On Monday night, the Los Angeles Angels learned that they had been eliminated from playoff contention, as the A's held on to beat the Rangers in Oakland. At that point, though, the Angels were already beating the Mariners in Seattle and it was late in the game, so the Angels didn't really cave. Prior to Tuesday night's game, Mike Scioscia was asked whether he expected a team-wide letdown to follow. The Angels were supposed to be a World Series favorite, according to many, and on Monday they found out they weren't even going to the tournament. It would be understandable if the Angels had trouble getting up for Tuesday night's contest. Scioscia declared that things would be fine, that as soon as the first pitch was on the way, this game would be like any other game, even though it didn't have any greater meaning.
The Angels subsequently lost to the Mariners 6-1, with that one run scoring with two outs in the top of the ninth. This was the Angels' worst loss to the Mariners in Seattle since May 9, 2010, and the Angels were charged with three errors. This was not one of them, but I still like to watch it over and over.
If this wasn't a team-wide letdown, then the Angels just looked like crap against the Mariners, and the Angels don't look like crap against the Mariners. It just isn't one of the things that they do. There's a reason why so many of us hate the Angels so much and it's because we practically never get to see them look like crap against the Mariners. They always manage to look unbeatable. Tonight's Angels were beatable, and extremely so, and while I don't actually think the Angels had given up before the game even got started, the timing is interesting. Quit holding the carrot in front of the rabbit and the rabbit might run off in any direction. Or the rabbit might just sit still or scratch itself. I don't know if this expression has anything to do with rabbits. Do you even know what expression I'm talking about? I should write this late more often, I don't even know where anything is going to go or where it's coming from.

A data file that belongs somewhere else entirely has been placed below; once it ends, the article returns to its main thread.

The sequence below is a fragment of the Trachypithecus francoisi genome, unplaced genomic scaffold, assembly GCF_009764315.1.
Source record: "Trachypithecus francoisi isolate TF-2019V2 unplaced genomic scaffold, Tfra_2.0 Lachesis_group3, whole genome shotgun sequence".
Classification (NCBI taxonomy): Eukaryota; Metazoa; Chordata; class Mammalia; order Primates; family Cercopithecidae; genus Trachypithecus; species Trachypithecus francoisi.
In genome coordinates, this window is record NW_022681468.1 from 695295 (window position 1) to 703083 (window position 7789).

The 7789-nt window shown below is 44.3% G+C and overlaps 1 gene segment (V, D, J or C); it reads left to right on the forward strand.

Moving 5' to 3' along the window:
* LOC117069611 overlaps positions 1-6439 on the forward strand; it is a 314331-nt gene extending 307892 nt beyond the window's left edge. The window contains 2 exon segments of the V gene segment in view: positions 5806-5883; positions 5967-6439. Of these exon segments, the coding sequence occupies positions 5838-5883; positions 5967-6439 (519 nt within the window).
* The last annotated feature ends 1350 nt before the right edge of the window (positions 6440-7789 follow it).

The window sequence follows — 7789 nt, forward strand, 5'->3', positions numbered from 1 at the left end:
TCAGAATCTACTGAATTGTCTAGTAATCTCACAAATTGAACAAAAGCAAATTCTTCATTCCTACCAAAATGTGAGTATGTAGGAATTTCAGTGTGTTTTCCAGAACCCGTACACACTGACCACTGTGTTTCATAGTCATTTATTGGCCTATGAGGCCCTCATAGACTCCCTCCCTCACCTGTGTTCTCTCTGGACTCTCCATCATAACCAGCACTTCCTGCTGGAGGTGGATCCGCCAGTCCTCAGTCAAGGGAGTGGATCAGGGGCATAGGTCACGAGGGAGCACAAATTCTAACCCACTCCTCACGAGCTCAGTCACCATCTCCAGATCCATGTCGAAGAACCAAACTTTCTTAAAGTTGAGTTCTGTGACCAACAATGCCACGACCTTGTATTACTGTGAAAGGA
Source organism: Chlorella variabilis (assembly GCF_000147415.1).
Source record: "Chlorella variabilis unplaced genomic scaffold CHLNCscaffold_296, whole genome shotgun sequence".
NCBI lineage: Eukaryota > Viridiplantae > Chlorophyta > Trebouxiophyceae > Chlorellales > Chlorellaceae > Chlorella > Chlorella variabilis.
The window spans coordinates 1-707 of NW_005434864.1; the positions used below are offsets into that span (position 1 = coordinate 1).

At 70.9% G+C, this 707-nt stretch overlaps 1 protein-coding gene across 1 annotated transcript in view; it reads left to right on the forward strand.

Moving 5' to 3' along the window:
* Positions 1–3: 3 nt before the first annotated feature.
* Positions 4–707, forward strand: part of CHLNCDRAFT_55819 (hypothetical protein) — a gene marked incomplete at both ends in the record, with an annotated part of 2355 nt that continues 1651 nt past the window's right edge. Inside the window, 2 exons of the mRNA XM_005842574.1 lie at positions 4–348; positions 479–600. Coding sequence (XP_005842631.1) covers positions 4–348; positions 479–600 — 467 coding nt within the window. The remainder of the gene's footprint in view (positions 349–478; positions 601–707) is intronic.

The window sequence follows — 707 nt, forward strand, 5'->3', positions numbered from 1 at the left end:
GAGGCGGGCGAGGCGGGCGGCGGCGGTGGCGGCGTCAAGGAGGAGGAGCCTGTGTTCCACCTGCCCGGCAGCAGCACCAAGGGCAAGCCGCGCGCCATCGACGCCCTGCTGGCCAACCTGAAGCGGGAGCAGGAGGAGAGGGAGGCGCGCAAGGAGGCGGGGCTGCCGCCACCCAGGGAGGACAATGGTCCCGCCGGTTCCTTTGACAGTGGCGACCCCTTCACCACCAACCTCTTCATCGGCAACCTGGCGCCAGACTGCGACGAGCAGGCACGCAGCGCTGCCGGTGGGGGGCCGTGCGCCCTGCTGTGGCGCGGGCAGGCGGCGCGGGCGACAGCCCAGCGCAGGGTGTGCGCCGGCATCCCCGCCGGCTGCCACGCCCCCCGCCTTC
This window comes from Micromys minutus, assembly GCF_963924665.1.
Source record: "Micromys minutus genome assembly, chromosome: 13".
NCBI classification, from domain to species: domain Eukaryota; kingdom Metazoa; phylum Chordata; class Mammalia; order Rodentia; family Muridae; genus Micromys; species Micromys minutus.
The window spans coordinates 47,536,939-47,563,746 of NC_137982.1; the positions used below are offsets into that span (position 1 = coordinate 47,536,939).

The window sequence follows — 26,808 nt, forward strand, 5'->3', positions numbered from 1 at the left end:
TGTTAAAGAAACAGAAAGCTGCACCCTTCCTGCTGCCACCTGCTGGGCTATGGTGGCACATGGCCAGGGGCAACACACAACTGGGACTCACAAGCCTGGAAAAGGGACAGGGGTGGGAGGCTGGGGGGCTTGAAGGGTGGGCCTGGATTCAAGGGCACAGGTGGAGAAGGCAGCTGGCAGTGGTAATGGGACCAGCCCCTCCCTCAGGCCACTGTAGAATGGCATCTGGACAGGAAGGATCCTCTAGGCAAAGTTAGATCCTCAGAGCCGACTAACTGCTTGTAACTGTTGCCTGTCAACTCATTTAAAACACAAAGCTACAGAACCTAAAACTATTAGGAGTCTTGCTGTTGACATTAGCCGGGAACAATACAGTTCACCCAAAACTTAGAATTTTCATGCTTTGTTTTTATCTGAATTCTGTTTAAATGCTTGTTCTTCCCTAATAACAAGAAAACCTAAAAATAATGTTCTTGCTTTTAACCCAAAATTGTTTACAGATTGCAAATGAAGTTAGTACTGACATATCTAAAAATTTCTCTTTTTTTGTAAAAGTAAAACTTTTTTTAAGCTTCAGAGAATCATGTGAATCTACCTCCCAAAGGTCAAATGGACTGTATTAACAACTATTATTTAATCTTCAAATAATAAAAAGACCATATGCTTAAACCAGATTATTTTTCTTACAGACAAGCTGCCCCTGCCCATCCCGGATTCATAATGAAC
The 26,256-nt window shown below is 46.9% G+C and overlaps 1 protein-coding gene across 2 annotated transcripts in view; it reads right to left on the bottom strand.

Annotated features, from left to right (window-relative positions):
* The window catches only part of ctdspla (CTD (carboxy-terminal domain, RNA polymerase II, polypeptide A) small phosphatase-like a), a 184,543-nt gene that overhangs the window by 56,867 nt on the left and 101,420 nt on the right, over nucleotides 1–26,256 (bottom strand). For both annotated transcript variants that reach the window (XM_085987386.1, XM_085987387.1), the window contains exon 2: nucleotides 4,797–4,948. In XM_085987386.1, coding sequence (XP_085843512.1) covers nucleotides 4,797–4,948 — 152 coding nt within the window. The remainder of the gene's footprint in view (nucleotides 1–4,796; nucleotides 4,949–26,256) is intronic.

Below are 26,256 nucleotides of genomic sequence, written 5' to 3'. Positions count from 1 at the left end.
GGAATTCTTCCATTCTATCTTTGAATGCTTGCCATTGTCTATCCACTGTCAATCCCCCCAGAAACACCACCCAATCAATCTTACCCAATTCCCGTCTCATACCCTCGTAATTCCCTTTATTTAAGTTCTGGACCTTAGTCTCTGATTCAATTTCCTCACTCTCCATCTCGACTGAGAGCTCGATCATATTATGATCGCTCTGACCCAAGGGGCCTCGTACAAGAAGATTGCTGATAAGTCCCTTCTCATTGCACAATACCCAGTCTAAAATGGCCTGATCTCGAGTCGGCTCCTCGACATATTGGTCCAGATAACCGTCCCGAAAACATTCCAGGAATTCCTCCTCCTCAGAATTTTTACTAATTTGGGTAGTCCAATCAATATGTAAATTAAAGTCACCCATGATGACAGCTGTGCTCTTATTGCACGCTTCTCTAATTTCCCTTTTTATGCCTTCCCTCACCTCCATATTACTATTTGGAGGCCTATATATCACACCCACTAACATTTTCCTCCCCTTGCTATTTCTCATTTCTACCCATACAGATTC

Just the other day, seriously just last Wednesday, Felix Hernandez made history. Just last Wednesday, Felix Hernandez became the first pitcher ever to strike out Albert Pujols three times in the same game. Pujols' career began in April 2001 and he's established himself as one of the very greatest hitters in the history of the sport. What Felix did wasn't something that was going to make it to Sportscenter, probably, but it was amazing nevertheless, and it was something to add to Felix's growing list of accomplishments. I wrote at the time:
There may eventually be others to strike out Albert Pujols three times in a game, but King Felix will forever have been the first, and for now he makes up a one-man list. This isn't proof of Felix's dominance, but it does add to the bounty of evidence, and it's something we'll be able to reflect upon in the darkest, wettest days of winter.
Against Hisashi Iwakuma tonight, Albert Pujols struck out swinging on three pitches in the top of the first. Pujols struck out swinging on six pitches in the top of the third. Pujols struck out swinging on eight pitches in the top of the fifth. Last Wednesday, Felix Hernandez did to Albert Pujols something that never before had been done, in nearly two thousand career games. It took less than a week for Hisashi Iwakuma to follow in Felix's footsteps. I'm not gonna lie, it felt cooler when Felix was all by himself. This achievement sort of retroactively cheapens that achievement. But the only other pitcher to have done something Hisashi Iwakuma did is Felix Hernandez, and that's pretty great for Hisashi Iwakuma. If striking out Pujols three times in a game is a sign of Felix's dominance, then it's also a sign of Iwakuma's dominance, and we seldom expect Iwakuma to be dominant.